On July 4, 1980, 63-year-old Doris Booth was driving home from her job at Dulles International Airport when two youths pulled alongside her car and said there was something wrong with her rear tire. When she stopped to see what was the matter, the youths grabbed her. She was beaten, raped, sodomized and left for dead along Rte. 7 outside Leesburg.
Somehow she managed to drag herself to her car where she found her keys but not her clothes. All she wanted to do was go home.
"Then I thought, well no, I'm 63 years old and I didn't do anything to deserve this," said Booth in an interview recently. Instead, she drove naked to the Loudoun County Sheriff's Department, where she laid on her horn. Deputies brought her a sheet and called Irene Wodell, director of Loudoun County's Victim Witness Program.
Wodell brought her a bathrobe at the hospital, talked to her in a soothing voice, held her hand, stayed with her.
"Irene was always there," said Booth. "She helped me more than I could ever express."
Wodell and the 42 volunteers in the program helped more than 4,000 victims and witnesses last year in Loudoun County. The Victim Witness Program has been called the most thorough-going of its type in the nation and Wodell is credited for her "groundbreaking" work in the county.
"Irene invented much of this stuff," said John H. Stein, deputy director of the National Organization for Victim Assistance, adding that Wodell is often selected to help start similar programs around the county. "Here's a woman who cares about her community, who likes people, who likes politics . . . and she's put it all together."
"Anybody can be a victim," said Wodell. "People don't know how traumatic that is until they are a victim."
Wodell, who is 45, officially started helping people in 1978. "There were victims and there were witnesses and no one was meeting their needs," she said. She wrote the first grant and started recruiting volunteers, who "are really responsible for this program," she said.
"You don't have burnout with volunteers," said Wodell, a former teacher. "We don't punch a clock, we work 'round the clock."
Wodell's volunteers include nurses, retired principals, social workers and homemakers aged 16 to 84.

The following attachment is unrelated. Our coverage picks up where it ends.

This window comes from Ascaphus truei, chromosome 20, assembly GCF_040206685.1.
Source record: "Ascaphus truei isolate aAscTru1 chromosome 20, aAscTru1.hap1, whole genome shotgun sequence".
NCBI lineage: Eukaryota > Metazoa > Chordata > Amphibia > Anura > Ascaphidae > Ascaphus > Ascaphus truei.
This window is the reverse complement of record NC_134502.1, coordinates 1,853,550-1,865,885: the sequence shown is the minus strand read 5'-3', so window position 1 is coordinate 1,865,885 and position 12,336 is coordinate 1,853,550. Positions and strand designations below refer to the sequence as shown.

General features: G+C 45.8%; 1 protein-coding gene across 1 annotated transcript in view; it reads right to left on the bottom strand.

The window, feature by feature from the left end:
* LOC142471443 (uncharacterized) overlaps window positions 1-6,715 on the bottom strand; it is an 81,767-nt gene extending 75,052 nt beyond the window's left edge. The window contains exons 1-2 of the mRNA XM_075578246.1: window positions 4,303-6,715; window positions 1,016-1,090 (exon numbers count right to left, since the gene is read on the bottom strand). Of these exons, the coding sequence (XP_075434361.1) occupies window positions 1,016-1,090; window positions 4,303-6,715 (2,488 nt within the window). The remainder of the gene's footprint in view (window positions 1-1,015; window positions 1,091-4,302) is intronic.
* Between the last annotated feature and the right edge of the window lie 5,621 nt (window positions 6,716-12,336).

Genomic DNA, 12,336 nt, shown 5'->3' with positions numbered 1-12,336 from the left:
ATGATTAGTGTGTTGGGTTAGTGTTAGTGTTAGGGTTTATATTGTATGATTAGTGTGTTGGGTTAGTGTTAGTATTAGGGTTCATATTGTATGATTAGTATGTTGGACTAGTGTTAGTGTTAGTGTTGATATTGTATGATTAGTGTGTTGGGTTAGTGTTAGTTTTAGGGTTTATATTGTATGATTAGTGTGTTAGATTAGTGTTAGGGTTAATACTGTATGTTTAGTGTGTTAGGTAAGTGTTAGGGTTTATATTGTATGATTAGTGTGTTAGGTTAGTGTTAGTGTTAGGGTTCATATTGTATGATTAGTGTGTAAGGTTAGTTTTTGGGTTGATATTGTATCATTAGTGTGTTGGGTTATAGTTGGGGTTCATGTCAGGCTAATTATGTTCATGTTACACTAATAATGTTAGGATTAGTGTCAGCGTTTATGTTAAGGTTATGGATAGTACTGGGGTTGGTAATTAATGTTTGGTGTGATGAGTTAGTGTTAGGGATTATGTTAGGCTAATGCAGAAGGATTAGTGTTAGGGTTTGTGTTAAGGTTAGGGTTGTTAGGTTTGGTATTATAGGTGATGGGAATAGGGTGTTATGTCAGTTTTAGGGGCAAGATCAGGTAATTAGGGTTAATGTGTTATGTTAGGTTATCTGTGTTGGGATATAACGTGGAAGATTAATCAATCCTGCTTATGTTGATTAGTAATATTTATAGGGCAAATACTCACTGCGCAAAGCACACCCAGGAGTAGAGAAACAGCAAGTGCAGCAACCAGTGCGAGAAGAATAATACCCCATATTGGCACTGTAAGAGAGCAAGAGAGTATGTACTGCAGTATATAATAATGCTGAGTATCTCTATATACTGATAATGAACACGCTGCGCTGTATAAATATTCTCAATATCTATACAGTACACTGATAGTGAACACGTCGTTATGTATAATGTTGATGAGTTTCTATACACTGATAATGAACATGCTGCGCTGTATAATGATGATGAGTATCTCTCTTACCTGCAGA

They get four weeks of on-the-job training and provide services throughout the criminal justice system.
The volunteers' work with victims ranges from talking with them immediately after a crime, arranging for a place to stay to monitoring judges' orders for restitution, a payment frequently made to victims by those convicted of a crime. The volunteers' work with witnesses ranges from informing them when their trial date has been changed so they don't miss work to keeping defense and prosecution witnesses from sitting together in the waiting room.
"People like to know what's going to happen when they get into court," said Judy Brinegar, 40, one of Wodell's longtime volunteers. "The whole courtroom presence -- it does scare people."
Brinegar's main responsibility is monitoring restitution, which defendants pay directly to the clerk of the court. Brinegar volunteers about three to four days a week, going through the receipt books and compiling a list of people delinquent in their payments for the Commonwealth's Attorney's Office, which orders them back into court. Currently, Brinegar is monitoring more than $2 million in restitution payments in 380 cases.
Wodell carries a beeper and sits in front of a police scanner when she is not darting back and forth to the courthouse. She is in constant contact with the Loudoun County Sheriff's Department and the Commonwealth's Attorney's Office, but stresses that the program is a separate entity funded by the county and through donations or fund-raising efforts. She is paid $23,000 a year.
"On purpose she sought to have the program housed in county government but not attached to the Commonwealth's Attorney's Office," said Stein. "I don't know of any other such programs as thorough-going as hers.
Loudoun County Sheriff John R. Isom agrees: "Largely the success of the Victim Witness Program is due to the efforts of Irene . . . . We'll either page her on her beeper or bell boy or just call her at home."
Other jurisdictions are watching Wodell. There are 12 full-time programs in Virginia, said Mandie Patterson of the Victim Services Program in Richmond, and she anticipates that number will grow to 25 by the end of the year. Nationwide, there are 400 to 500, she said.
Fairfax County, which has allocated $157,000 for start-up costs for a similar program, hopes to have a director hired by December, said Maj. Michael W. Young, of the Fairfax County Police Department, which will oversee the program.
"I think what you see in Loudoun County is ground-breaking types of work," said Young. "She Wodell is recognized as being a leading practitioner."
As Loudoun County has grown, so has the Victim Witness Program, and Wodell continues to look for volunteers -- and more bathrobes, which bulge out of grocery bags in her offices at 115 Harrison St. in Leesburg.
In addition to bathrobes, volunteers now take along rape kits, which include soap, toothpaste, a wash cloth, comb, underwear and a card with the program's number (777-3399) on it.
Meanwhile, Booth was so affected by Wodell and her program that she has been a volunteer for five years. Now, she is trying to start a similar program in West Virginia.